- The vendors area was very digital based. Hunt's had some 35mm film for sale. The rest was a computer hardware and software show, much like most photography trade shows these days.
- The 'professionals' attending are wedding, portrait, highschool senior, catalog, travel, outdoor, low end commercial based types. So, I'm going to write something controversial here, but these folks aren't really "artists", aren't they?
- Many of the keynote speakers were 'professional' speakers sponsored by - guess who? - companies that have a vested interest in digital based photography. Kodak was not a sponsor, but Fuji sponsored a prominent session on Digital Nature Photography with several photographers parading a host of digital workflows.
So there are CC members that will insist that everyone (film, digital, both) is welcome to these events. That's true. And the attendees, organizers and NECCC execs I met were absolutely first class, friendly, nice people.
I think what the CC leadership and NECCC organizers fail to realize is the subtle 'vibe' that they are giving out to non-digital photographers. Much the same vibe in many of the internet photography forums. Everyone is welcome, but most, if not all, of the discussions is about digital. Another example is the 'loaner program' they had by Nikon and Canon. Guess how many film cameras there were for loaning? Throw in a couple folks who say things like: "You still shoot film?", "I completely switched and I don't understand why anyone would go back", "I went all digital and was so glad.", etc... and it really doesn't make for a welcoming environment for anyone that shoots film.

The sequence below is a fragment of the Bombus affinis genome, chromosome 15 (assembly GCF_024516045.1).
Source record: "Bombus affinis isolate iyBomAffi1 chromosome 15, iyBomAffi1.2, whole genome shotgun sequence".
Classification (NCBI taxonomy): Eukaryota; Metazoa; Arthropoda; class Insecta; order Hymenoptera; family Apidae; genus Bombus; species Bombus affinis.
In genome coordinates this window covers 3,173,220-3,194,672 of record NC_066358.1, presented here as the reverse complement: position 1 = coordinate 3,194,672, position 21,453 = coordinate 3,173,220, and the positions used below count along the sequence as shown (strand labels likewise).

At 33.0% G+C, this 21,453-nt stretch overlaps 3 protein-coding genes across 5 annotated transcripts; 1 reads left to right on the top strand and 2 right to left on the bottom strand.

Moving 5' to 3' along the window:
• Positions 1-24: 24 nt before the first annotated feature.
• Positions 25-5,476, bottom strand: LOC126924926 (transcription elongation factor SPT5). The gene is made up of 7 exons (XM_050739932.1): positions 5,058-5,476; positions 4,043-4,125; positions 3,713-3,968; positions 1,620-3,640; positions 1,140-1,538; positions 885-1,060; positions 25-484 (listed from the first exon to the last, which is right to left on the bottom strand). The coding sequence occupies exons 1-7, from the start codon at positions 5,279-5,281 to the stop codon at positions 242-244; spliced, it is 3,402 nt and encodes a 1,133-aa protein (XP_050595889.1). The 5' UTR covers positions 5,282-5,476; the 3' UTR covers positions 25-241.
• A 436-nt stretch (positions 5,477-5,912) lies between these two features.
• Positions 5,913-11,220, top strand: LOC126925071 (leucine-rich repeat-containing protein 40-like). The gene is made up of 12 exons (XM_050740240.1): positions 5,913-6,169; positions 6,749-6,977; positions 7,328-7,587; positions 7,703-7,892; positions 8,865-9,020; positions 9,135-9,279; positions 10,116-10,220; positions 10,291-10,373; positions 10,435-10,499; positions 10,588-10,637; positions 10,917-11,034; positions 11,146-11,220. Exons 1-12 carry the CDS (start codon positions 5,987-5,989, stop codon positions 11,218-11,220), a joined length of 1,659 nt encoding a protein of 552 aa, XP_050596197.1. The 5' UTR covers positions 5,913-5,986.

Speakers are provided with rooms. There happened to be a floor party the first night I was there and naturally I went. It was right outside my door - who could resist. We introduced ourselves, etc... and when it came to my turn, I mentioned I was speaking on "Film is Alive!" to which one of the NECCC execs said "So you must be talking about fiction then?" to a chorus of yuk yuks and chuckles. Nice.
Another issue for CC's is the fact they have lost significant numbers of members - almost all of their film based members and most of their youngsters. Camera Clubs are no longer about the entire gamut of photography, but about digital photography. Those that practice other forms are marginalized, and so, why would they continue to be members?
I do hope next year to push for cyanotype workshops, darkroom classes, talks on ToyCameras, making a pinhole camera, etc... I may reach out to NE APUG locals. In my talks I mentioned that if CC's are to be one steward of photography, they must find ways to include all types of photography into their programming. On the other hand, if we in APUG are also stewards, of traditional film based photography, then we too must find ways to reach out.
Regardless, I did have a good time, I met lots of good people who genuinely like photography and I met several people who love traditional film based photography too.
BTW UMass Amherst is a great place for a weekend photo get together.